Most fans of Angelina Jolie Pitt, as she has rechristened herself, will have to wait to see the actress’ latest big screen effort.

By the Sea,” a drama about marital dysfunction that Jolie Pitt directed, wrote and co-stars in opposite her real life husband Brad Pitt, will open this Friday in 10 theaters in a handful of major cities. The film cost $10 million to produce and Universal, the studio behind the project, insists that it was always intended to be an homage to European art films, not a commercial enterprise.

That’s a departure from the prior Brangelina venture, “Mr. and Mrs. Smith,” which was one of the biggest hits of 2005, racking up nearly $480 million globally. Expectations are pretty low for this one and critics have been cool, knocking the picture for being a tad precious. But Universal is having a monster year at the box office and betting on Jolie Pitt paid off with “Unbroken,” which hauled $161.4 million at the global box office, so even if it losses money, the studio should be in good shape.

With the Jolie Pitts busy getting their Antonioni on, it’s looking like a sleepy weekend at the box office. “Spectre,” the latest James Bond adventure, should top charts for the second weekend in a row, but will likely drop significantly from its opening haul of $70.4 million. The picture scored an A- CinemaScore, but some reviews were dismissive and there have been a number of “think pieces” poking holes in the film’s plotting.

Previous Craig ventures have declined anywhere from 24.6% (much loved “Casino Royale”) to 60.4% (much loathed “Quantum of Solace”) in their second weekends. Look for “Spectre” to drop by more than half, picking up roughly $32 million. The Metro-Goldwyn-Mayer and Eon Productions film carries a $250 million production budget and has to gross at least $650 million to break even. It will depend heavily on foreign markets as it searches for profits.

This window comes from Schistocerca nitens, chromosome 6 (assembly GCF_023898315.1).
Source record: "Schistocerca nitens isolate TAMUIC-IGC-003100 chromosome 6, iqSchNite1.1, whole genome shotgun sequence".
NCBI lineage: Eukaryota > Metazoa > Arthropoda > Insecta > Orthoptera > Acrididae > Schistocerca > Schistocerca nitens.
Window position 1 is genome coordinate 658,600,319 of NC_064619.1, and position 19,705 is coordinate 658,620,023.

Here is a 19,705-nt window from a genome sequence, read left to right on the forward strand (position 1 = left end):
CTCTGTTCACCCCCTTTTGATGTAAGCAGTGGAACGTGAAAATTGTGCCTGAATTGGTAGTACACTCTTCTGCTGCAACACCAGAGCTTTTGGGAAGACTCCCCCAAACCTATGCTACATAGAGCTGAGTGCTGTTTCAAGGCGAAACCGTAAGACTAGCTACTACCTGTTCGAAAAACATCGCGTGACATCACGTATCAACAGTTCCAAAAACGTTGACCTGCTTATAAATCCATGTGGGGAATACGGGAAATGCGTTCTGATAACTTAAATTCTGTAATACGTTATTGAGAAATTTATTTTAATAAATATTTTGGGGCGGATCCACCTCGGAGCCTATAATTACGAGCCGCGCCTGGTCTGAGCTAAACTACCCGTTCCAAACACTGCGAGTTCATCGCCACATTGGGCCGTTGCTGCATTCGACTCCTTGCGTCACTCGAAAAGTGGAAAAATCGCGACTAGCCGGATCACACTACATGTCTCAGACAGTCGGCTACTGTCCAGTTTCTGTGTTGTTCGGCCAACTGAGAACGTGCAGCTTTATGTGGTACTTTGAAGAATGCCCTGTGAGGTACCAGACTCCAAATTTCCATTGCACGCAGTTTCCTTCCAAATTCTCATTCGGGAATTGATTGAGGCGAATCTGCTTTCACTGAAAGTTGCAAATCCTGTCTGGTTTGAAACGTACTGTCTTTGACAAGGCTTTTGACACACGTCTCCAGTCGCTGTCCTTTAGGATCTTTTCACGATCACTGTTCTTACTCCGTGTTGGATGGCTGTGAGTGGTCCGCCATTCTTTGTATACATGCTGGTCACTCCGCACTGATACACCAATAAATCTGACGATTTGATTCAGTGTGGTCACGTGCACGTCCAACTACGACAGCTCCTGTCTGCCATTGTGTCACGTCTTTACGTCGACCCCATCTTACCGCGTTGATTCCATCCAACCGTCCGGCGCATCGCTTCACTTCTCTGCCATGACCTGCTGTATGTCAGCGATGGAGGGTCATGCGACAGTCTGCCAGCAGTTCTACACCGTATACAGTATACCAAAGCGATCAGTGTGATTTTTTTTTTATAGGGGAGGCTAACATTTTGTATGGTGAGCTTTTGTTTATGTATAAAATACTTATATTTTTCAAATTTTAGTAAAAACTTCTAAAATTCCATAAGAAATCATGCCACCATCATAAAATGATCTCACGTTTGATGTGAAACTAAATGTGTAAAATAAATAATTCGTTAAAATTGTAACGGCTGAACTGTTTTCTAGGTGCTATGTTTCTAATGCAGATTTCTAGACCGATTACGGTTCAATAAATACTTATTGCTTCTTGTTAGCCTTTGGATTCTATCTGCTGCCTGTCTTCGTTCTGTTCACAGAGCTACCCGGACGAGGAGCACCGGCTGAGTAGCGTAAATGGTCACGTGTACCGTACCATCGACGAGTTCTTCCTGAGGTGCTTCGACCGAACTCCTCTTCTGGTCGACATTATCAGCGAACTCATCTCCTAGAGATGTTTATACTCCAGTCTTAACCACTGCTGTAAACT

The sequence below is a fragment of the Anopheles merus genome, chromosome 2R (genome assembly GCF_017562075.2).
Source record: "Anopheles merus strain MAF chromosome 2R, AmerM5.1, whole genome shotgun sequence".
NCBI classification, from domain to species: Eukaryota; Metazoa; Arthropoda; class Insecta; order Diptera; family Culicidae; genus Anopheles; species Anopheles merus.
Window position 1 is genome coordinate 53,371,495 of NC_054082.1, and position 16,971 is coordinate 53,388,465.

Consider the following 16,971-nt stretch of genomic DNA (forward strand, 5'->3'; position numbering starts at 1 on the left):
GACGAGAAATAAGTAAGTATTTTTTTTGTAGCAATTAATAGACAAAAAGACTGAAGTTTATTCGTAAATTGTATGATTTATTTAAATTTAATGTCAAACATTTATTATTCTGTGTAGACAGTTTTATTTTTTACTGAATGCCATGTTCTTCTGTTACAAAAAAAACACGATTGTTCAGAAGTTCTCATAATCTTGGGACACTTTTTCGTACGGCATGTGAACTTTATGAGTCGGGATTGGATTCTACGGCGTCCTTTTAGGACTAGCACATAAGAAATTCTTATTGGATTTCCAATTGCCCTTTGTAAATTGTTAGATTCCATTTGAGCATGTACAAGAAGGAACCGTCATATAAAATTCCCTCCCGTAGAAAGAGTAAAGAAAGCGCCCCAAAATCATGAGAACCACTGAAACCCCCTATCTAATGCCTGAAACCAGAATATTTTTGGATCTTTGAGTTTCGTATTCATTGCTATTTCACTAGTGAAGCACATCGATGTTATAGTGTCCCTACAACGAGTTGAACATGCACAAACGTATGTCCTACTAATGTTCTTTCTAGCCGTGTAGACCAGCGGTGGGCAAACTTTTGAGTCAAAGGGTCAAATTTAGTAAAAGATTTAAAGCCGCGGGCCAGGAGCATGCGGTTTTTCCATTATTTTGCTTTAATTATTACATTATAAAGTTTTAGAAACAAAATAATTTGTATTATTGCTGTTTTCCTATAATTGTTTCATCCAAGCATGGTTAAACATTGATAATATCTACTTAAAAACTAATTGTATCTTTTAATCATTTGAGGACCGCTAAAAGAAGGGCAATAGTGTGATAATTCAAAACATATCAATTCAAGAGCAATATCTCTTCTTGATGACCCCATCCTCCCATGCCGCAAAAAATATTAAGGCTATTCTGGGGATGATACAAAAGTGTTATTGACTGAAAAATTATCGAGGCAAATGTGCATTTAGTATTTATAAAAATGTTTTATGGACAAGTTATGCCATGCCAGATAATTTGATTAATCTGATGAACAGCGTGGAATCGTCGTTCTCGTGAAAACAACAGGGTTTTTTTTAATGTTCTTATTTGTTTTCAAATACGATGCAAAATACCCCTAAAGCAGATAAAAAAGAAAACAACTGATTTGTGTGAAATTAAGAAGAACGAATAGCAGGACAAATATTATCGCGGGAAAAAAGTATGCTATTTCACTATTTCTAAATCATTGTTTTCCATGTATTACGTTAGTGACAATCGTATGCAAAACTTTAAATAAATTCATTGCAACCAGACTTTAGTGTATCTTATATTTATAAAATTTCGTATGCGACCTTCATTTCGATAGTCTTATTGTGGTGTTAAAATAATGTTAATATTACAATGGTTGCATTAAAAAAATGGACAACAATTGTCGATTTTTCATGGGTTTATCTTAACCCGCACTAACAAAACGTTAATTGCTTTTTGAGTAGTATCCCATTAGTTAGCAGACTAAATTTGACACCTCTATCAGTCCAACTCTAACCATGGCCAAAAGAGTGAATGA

Another holdover, Fox’s “The Peanuts Movie,” should come in slightly behind “Spectre.” Bolstered by strong reviews and word-of-mouth, the film will likely make $27 million, a modest drop from its $44.2 million launch.

The weekend is notable for one reason. At a time when gender disparity in Hollywood is making headlines, it’s a rare instance where three new pictures are directed by women. In addition to Jolie Pitt’s “By the Sea,” there’s “The 33” from Mexican filmmaker Patricia Riggen and “Love the Coopers” from “Stepmom” screenwriter Jessie Nelson.

It’s not necessarily a sign that a resilient glass ceiling has been shattered. Only 7% of the top films last year were directed by women and as this week’s Variety cover story points out, female stars are chronically paid less than their male counterparts.

“The 33,” a drama about a group of trapped Chilean miners whose underground ordeal in 2010 captivated the world, is looking at an opening of $9 million when it bows across 2,400 theaters. Alcon Entertainment financed the $25 million production, which Warner Bros. is distributing.

“Love the Coopers,” a holiday comedy with an ensemble cast that include Diane Keaton, Alan Arkin and Amanda Seyfried, is trying to carve out a niche with older audiences looking for some Christmas cheer. The CBS Films production is being distributed in conjunction with Lionsgate. It cost $17 million to make and is eyeing an $8 million debut. “Love the Coopers” will screen in roughly 2,500 theaters. The studio is hoping that the picture will be a slow-burner that opens modestly but sticks around, much as older-skewing comedies like “Last Vegas” and “The Intern” have done.

That leaves Clarius Entertainment’s “My All American,” the story of Freddie Steinmark, a plucky member of the University of Texas football team whose playing career was cut short after his leg was amputated. It’s a true life tale, and one that the studio expects will resonate with the faith-based crowds that made “War Room” and “God’s Not Dead” hits. Traditional tracking is erratic with these types of movies, but projections suggest that “My All American” will kick off to $3 million from 1,565 screens.